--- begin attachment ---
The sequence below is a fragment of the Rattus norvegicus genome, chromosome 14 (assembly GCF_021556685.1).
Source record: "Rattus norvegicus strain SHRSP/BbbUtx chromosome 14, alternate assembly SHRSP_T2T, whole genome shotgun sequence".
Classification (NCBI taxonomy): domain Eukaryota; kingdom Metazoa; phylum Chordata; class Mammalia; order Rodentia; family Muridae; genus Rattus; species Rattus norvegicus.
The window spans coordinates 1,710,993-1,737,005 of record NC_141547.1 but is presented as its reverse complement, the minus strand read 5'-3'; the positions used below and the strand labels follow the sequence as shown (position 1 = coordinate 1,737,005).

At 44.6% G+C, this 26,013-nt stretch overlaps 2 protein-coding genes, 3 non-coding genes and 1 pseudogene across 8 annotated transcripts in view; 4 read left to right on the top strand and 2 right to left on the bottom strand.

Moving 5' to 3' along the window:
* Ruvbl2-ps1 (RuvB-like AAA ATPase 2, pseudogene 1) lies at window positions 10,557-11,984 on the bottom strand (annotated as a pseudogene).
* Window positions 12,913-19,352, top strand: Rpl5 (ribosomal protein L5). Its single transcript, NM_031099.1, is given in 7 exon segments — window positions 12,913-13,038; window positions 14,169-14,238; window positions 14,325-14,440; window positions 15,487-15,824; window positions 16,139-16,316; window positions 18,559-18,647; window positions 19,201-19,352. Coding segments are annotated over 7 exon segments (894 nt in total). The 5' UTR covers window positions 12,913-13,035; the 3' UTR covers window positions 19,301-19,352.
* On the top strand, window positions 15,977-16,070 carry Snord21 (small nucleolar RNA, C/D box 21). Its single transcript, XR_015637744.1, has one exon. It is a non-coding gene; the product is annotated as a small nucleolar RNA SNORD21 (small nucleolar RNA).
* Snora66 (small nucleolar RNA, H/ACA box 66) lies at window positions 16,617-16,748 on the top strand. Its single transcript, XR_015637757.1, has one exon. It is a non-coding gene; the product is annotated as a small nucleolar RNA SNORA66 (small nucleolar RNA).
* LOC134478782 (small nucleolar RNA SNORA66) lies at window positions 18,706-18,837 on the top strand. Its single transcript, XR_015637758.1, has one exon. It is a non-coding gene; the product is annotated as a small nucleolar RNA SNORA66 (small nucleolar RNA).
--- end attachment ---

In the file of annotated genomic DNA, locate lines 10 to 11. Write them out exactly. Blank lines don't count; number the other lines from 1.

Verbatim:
* Snora66 (small nucleolar RNA, H/ACA box 66) lies at window positions 16,617-16,748 on the top strand. Its single transcript, XR_015637757.1, has one exon. It is a non-coding gene; the product is annotated as a small nucleolar RNA SNORA66 (small nucleolar RNA).
* LOC134478782 (small nucleolar RNA SNORA66) lies at window positions 18,706-18,837 on the top strand. Its single transcript, XR_015637758.1, has one exon. It is a non-coding gene; the product is annotated as a small nucleolar RNA SNORA66 (small nucleolar RNA).